Heal the Living

Heal the Living

Ivory Coast-born filmmaker Katell Quillévére adapts Maylis de Kerangal’s Booker Prize–longlisted novel for this elegant and affecting film which draws three seemingly unrelated stories together into a tale about the moment when tragedy meets hope. [Synopsis courtesy of Toronto International Film Festival]

The Nun

Suzanne Simonin describes her life of suffering in letters. As a young woman she is sent to a convent against her will. Since her parents cannot afford the dowry required for a marriage befitting her rank they decide she must instead become a nun. Although a kind and understanding Mother Superior helps her to learn the convent’s daily routine, Suzanne’s desire for freedom remains unabated. When the Mother Superior dies, Suzanne finds herself faced with reprisals, humiliation and harassment at the hands of the new Abbess and the other Sisters. For many years, Suzanne is subjected to bigotry and religious fanaticism. (Berlinale.de)


The daily grind for the cops of the Police Department’s Juvenile Protection Unit – taking in child molesters, busting underage pickpockets and chewing over relationship issues at lunch; interrogating abusive parents, taking statements from children, confronting the excesses of teen sexuality, enjoying solidarity with colleagues and laughing uncontrollably at the most unthinkable moments. Knowing the worst exists and living with it.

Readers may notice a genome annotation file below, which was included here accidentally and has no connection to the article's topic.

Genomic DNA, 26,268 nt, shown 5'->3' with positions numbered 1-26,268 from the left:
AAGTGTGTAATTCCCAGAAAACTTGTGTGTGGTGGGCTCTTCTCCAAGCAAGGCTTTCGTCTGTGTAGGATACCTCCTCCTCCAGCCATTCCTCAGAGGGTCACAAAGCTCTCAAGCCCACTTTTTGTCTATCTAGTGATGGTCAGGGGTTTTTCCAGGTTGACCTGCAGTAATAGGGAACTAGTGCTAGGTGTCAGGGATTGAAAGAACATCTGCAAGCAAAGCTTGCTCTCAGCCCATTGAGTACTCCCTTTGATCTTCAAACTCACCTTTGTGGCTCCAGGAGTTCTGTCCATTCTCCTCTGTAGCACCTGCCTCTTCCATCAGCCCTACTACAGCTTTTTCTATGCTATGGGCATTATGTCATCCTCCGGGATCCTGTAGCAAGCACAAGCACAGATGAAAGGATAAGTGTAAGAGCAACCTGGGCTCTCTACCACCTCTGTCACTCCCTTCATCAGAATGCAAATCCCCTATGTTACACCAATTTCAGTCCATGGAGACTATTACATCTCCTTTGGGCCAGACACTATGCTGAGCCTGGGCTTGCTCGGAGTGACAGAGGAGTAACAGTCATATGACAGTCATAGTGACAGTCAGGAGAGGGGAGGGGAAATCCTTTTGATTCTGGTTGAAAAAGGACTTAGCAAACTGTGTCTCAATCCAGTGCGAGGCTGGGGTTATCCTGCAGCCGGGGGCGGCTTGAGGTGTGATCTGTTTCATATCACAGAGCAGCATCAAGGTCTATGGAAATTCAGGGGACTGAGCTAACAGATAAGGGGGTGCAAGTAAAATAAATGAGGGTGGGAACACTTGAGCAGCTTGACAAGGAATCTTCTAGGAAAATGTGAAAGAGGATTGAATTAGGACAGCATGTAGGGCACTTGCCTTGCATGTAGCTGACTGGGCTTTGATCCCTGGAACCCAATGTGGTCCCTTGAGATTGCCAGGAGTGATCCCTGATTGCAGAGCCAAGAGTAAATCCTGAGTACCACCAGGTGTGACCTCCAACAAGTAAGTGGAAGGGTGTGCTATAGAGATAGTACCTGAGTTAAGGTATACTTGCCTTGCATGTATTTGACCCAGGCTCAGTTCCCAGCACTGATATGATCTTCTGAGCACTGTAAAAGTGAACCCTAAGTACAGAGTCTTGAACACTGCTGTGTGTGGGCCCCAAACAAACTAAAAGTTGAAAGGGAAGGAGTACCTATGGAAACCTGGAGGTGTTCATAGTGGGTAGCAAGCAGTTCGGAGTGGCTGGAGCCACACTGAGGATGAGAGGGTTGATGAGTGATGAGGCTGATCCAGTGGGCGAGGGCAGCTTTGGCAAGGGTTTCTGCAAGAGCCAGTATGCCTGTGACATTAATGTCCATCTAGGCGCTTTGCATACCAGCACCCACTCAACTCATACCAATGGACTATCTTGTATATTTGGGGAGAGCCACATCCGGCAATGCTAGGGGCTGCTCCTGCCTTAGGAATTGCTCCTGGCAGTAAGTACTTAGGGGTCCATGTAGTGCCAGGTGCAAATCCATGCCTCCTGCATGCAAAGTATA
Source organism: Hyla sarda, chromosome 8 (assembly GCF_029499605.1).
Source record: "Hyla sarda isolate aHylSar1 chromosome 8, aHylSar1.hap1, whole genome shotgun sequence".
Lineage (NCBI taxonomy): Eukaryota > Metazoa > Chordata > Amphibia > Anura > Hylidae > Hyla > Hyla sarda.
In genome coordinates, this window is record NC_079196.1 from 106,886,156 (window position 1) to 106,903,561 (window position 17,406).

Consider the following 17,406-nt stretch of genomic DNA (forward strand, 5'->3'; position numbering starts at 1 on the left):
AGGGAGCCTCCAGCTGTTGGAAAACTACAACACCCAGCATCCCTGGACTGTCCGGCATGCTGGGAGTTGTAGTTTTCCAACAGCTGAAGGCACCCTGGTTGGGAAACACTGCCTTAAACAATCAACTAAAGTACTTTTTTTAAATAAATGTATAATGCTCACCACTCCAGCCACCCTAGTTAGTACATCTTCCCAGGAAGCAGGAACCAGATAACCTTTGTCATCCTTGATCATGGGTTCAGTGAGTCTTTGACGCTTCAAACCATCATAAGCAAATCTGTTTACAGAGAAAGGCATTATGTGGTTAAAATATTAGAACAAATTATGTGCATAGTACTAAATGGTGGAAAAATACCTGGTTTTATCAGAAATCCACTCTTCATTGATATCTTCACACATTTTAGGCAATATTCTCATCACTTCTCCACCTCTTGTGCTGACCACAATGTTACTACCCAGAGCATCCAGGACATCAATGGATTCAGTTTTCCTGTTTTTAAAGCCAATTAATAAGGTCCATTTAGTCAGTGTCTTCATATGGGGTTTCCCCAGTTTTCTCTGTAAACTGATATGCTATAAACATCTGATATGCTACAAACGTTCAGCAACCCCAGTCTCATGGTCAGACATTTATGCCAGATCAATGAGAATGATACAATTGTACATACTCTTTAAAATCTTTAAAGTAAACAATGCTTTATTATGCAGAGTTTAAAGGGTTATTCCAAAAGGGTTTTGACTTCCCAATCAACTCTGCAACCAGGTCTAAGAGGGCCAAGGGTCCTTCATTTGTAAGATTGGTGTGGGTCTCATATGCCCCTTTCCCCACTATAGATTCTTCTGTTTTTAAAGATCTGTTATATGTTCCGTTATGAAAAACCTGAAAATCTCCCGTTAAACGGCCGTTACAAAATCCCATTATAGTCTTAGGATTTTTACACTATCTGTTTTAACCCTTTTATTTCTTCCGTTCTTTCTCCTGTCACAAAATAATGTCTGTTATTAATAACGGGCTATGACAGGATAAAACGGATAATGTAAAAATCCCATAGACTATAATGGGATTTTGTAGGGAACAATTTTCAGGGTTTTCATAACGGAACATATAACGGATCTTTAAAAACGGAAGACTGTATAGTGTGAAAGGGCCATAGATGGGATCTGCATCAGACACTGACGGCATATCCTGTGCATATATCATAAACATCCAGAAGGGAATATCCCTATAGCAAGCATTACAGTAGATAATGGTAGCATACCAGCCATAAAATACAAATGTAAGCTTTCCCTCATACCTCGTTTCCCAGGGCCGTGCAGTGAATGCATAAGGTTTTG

How do these cops balance their private lives and the reality they confront every working day?

Fred, the group’s hypersensitive wild card, is going to have a hard time facing the scrutiny of Melissa, a photographer on a Ministry of the Interior assignment to document the unit. [Synopsis courtesy of the Cannes Film Festival]

Tokyo Fiancée

Her head filled with dreams, Amélie, 20, goes back to Japan, where she spent her childhood. To earn a living, she decides to give private classes in French and meets Rinri, her first and only student, a young Japanese man with whom she soon beginss an intimate relationship. Between surprises, happy times and the pitfalls of a culture shock that is both poetic and amusing, she discovers a side of Japan she had never seen before. [Synopsis courtesy of Toronto International Film Festival]